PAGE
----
Tenure Denied: 1974
When Louise Lamphere was hired in 1968, she joined the Department of Sociology and became one of a handful of women in tenure track positions on the Brown faculty. When the Anthropology Department soon spun off from Sociology, she was the only woman on the tenure track in that department. During her first five years at Brown, Lamphere's research and teaching focused on social structure and kinship among the Navajo.
Louise Lamphere's tenured colleagues in the Department of Anthropology thought well of her early scholarly work and teaching. In recommending renewal of her contract in 1969, Sidney Goldstein, who was then Lamphere's Department Chair, said: "[H]er teaching is regarded very highly." In 1972, the Department again recommended renewal of her contract as an assistant professor. Philip Leis, who had by then become Chair, described her teaching and scholarly achievements as "excellent contributions" and Professor Dwight Heath said each of her papers has "constituted a significant contribution."
As her interests shifted to include a focus on gender, Lamphere taught a course on women in cross-cultural perspective and was central to the introduction of women's studies courses at Brown. With Michelle Rosaldo, she co-edited Woman, Culture, and Society, one of the first books attempting, as they put it in the preface, "to integrate an interest in women into a general theory of society and culture." The collection, published in 1974, days after her tenure denial, included her article, "Strategies, Cooperation, and Conflict Among Women in Domestic Groups." Highly regarded in the profession, the book was praised by the distinguished anthropologist Evon Z. Vogt as "wonderful -- a classic."
Her new focus on women did not, however, find favor with her colleagues in Anthropology. In a 1974 memo to Philip Leis, the department chair, concerning whether to grant tenure to Lamphere, one tenured colleague criticized the "narrowness of her perspective" and teaching "kinship and social structure with a focus on militant feminism."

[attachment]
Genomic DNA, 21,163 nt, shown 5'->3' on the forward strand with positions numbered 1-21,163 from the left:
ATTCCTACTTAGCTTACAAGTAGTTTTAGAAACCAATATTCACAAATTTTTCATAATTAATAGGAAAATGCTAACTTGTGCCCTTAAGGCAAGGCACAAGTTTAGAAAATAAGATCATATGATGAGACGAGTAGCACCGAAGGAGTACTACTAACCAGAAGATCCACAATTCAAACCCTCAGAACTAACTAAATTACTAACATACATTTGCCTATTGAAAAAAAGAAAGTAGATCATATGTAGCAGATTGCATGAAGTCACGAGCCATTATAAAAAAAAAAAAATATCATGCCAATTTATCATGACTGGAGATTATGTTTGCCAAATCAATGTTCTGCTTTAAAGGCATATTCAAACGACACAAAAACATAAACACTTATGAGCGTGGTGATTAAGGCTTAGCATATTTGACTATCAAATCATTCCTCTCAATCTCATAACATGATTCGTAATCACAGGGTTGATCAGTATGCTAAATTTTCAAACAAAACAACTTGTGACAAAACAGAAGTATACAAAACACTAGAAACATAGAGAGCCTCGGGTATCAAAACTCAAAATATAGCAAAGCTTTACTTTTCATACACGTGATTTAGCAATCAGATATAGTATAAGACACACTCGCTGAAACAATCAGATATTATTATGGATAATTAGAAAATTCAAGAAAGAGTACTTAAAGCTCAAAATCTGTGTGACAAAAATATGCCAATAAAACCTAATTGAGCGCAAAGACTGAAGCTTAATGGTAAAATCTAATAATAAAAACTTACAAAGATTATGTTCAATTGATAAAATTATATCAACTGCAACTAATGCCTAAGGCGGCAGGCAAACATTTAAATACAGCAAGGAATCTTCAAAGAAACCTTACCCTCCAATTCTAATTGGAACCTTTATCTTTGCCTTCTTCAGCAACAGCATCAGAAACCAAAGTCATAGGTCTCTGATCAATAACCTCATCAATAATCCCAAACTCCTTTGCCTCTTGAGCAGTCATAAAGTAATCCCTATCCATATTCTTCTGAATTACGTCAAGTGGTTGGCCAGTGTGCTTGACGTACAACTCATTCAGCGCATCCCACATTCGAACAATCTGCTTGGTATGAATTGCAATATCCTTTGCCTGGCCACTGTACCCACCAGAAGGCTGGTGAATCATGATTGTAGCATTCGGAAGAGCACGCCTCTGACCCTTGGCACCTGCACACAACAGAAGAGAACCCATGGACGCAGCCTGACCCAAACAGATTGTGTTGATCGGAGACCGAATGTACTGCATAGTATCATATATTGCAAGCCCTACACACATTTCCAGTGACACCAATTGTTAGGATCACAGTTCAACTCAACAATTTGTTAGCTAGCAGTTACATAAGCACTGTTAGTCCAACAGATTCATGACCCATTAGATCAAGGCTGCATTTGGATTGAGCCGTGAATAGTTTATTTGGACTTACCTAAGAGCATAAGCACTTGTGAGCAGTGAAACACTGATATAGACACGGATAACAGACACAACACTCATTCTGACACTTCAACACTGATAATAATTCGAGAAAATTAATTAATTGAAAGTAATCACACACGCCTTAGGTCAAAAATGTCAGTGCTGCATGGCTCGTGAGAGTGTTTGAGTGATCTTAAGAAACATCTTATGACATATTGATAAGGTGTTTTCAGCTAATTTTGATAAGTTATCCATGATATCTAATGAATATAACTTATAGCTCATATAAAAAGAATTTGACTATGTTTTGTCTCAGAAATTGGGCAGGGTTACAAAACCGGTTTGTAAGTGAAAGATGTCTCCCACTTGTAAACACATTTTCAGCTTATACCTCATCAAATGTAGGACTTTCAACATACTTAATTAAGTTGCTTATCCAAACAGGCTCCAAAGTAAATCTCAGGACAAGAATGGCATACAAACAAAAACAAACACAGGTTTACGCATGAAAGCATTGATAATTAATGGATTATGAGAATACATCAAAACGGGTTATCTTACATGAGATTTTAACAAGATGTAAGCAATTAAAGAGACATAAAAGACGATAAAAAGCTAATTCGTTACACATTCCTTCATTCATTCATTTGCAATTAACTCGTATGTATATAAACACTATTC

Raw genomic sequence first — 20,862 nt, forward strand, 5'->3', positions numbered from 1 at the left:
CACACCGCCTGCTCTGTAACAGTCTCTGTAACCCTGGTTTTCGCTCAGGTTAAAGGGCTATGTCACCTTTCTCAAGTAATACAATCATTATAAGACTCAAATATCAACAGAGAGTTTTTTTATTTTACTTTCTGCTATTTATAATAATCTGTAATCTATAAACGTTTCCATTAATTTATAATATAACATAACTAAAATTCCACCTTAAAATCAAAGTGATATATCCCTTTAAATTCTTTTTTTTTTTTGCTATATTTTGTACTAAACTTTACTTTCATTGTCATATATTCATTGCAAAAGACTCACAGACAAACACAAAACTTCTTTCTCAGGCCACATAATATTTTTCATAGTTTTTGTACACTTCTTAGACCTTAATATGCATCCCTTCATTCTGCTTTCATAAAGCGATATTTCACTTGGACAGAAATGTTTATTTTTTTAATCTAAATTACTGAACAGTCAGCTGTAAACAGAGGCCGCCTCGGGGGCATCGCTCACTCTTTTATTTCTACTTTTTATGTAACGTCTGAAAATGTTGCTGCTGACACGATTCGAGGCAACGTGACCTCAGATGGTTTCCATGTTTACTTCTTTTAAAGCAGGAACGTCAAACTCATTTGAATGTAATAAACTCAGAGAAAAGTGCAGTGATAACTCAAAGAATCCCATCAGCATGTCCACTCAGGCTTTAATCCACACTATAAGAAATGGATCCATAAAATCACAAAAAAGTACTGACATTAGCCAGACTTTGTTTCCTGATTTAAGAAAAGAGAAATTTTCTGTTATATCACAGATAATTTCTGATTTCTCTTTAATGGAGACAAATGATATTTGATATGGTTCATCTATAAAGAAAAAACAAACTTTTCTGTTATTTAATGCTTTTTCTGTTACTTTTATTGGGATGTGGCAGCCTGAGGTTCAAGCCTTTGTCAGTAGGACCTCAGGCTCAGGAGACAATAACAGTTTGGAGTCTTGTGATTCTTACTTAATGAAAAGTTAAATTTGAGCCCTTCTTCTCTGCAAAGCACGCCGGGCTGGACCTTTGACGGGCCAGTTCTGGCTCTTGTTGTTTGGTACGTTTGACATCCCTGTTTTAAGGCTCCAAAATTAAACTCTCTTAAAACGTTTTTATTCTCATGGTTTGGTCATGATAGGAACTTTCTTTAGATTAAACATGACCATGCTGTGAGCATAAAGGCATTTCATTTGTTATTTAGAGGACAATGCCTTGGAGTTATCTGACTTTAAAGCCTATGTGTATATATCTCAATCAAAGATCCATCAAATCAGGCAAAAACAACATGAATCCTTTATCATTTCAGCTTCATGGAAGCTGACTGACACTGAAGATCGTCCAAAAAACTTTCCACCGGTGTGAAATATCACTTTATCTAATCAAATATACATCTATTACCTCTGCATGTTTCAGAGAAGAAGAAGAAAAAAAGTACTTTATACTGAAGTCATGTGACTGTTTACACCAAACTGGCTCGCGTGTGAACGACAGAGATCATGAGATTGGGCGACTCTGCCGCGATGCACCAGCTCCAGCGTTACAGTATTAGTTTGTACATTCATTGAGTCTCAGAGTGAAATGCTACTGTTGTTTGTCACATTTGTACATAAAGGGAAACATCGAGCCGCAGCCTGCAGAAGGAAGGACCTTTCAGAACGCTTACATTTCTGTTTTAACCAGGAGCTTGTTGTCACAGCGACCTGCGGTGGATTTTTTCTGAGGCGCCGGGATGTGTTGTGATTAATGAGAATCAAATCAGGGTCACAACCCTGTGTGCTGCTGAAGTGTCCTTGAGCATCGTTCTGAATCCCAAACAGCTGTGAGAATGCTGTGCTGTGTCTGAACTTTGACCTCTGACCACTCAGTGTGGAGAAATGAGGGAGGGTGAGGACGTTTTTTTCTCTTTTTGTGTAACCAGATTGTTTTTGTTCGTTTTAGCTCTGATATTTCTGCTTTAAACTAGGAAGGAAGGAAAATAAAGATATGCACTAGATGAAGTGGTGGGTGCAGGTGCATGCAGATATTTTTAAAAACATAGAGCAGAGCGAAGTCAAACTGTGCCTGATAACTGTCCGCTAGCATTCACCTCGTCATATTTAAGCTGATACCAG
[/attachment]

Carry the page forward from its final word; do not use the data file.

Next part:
Similarly, recently tenured Associate Professor George Hicks wrote Leis that in one class, Lamphere had discussed sexism in America, using as an example Brown's "perpetuation of sexism by holding lunch meetings at the University Club," when women could not eat in the main dining room. Hicks called the lecture "treacherous to students, and irresponsible." Hicks was also critical of her chapter in Woman, Culture, and Society, saying it substituted a "polemical attitude" for any kind of reasonable critical approach and the "sacrifice" of "intellectual rigor" for "the satisfaction of muddled ideology." Leis agreed with Hicks and deemed her recent work [on women] "her worst," and her chapter "atrocious."
In May 1974, the Department of Anthropology voted against granting Lamphere tenure. It did not ascribe this decision to any criticism of Lamphere's new work on women or to her "militant feminism," but rather to what it characterized as the work's "theoretical weakness."
In his May 9, 1974 letter to Provost Merton Stoltz explaining the department's decision, Chairman Philip Leis said that "Lamphere's broader theoretical acumen is not impressive... [her] essay in Woman, Culture, and Society... reveals an extremely weak theoretical orientation. Leis used similar language in his letter to Lamphere: "your theoretical approach -- evidenced especially in your recent work -- tends to be weak."
If "theoretical weakness" did not sound like sex discrimination to Provost Stoltz or others in the administration, to Louise Lamphere it did. In her recent oral history, Lamphere reflected on this comment on her work. Anne Fausto-Sterling, a member of the Committee on Women Faculty at the time Lamphere was denied tenure, also recognized the implication of "theoretical weakness." In this video clip, Philip Leis offers his views on the reasons Lamphere did not get tenure.